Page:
...seems to me the best film of 2011. It is one of the Academy Award nominees for Best Foreign Picture, but by any sense of justice in any nation (let alone the self-assessed greatest in the world) it would have been nominated for Best Picture before anything else.
The ways in which the characters in A Separation struggle for truth and honor, while yielding sometimes to compromise and falsehood, is not foreign to us. Few other films made last year give such a striking sense of, "Look—isn't this life? Isn't this our life, too?" In a complete world of film-going, we should no longer tolerate the label "foreign film," especially since it seems likely that a film from France in which the French language remains tactfully silent is going to stroll away with Best Picture. The Artist is a pleasant soufflé, over which older Academy voters can wax nostalgic. But A Separation is what the cinema was invented for.
Roger Ebert, praising the film, spoke with its director, Asghar Farhadi, who's also Oscar nominated for his original screenplay. Farhadi noted the often fraught state of world-audience filmmaking in his home country:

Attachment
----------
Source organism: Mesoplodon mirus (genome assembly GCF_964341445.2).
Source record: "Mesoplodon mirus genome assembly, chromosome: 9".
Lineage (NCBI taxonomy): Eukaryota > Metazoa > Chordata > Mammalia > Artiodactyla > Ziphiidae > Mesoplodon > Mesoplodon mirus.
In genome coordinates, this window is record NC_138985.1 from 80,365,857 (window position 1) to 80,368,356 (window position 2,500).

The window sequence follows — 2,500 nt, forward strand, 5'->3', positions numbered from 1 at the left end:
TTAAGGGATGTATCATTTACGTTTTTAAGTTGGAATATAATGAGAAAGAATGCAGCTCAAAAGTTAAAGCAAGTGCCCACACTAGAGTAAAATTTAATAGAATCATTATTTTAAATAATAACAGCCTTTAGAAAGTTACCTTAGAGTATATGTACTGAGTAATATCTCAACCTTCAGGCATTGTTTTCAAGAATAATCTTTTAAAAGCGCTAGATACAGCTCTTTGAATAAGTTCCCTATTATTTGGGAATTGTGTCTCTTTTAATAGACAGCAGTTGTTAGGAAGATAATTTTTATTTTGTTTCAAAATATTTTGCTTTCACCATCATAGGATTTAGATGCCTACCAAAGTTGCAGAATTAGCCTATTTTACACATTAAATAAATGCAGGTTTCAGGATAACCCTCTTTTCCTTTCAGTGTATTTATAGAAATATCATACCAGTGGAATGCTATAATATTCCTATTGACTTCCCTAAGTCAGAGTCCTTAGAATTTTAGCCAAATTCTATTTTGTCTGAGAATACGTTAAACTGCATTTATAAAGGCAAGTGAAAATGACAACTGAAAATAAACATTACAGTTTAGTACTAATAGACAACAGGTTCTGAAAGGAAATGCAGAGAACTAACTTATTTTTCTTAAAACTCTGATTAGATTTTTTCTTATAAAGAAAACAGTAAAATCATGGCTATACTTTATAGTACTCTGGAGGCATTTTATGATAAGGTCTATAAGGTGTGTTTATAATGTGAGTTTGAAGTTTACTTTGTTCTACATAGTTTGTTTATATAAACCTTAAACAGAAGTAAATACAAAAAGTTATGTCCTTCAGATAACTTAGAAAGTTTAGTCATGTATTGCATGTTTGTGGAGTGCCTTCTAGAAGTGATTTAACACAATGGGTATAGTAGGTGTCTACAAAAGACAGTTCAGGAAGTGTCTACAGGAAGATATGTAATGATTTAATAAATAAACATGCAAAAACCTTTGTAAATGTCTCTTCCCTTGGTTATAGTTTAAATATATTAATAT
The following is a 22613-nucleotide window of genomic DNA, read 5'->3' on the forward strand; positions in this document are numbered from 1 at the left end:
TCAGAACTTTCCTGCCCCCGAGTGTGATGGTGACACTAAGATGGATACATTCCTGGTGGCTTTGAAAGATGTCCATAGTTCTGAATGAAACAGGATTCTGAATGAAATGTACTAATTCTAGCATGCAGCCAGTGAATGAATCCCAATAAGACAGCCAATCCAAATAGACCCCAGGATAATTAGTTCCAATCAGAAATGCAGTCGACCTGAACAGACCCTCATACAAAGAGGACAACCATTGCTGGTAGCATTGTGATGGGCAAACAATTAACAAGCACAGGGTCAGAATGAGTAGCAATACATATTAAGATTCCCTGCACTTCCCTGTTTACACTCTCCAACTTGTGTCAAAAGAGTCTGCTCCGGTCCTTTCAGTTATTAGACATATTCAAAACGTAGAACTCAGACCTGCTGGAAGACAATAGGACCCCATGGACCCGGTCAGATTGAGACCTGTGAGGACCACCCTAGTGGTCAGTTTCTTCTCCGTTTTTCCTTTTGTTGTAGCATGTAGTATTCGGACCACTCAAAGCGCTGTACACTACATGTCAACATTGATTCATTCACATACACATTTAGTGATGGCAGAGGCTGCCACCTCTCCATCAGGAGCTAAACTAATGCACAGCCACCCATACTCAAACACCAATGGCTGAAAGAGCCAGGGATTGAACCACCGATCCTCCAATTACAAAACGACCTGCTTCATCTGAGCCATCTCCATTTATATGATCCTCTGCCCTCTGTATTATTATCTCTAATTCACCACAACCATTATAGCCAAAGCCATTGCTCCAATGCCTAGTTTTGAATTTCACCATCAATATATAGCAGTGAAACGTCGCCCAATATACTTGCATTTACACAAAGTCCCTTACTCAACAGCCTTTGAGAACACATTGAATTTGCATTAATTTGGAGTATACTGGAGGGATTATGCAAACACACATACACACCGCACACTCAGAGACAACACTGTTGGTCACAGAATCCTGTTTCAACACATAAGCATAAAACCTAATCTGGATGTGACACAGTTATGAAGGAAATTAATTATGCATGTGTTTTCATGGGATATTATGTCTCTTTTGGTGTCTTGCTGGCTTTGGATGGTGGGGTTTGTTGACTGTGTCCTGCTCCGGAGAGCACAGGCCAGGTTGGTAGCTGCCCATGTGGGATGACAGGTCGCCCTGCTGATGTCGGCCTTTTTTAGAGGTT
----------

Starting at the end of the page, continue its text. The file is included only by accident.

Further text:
Mostly people have liked the movie. It has had a large audience and fortunately has evoked a lot of discussion, which is exactly what I hoped would happen. Seeing people gather in little groups after each screening to discuss the film: That's exactly what I wanted, and gives me a nice feeling. It was also well received by the critics in Iran. But the official reaction was mixed. Being cautious towards commenting on the film was the common thing in all their reactions. Officials are used to judge the film and the film-maker together. And they know that we don't agree on a lot of subjects. Well, let's just say that they can't make any comment without reservation. We have a proverb in Iran: 'a hit on the nail, a hit on the horseshoe'.
Citing a piece in The Guardian about that "official reaction" backlash in Iran following the film's success in the West, Anthony Kaufman at Indiewire suggests that the success of A Separation puts a critical finger not only on the movie, but also on "Iran's often complex relationship with its artists" and the regime's "highly nervous" reaction to how the country is represented to the world:
At a time when relations between Iran and the West couldn't be more contentious, you'd think a good work of art could help break down some walls between them. But no government--not in the U.S. either, I should add--likes to let someone else come along and make bridges without their approval. It takes away their power. And I think that's one of the reasons why the film isn't being universally accepted at home. Success spoils the government's ability to censor and control.
(Hat tip: Andrew Sullivan.)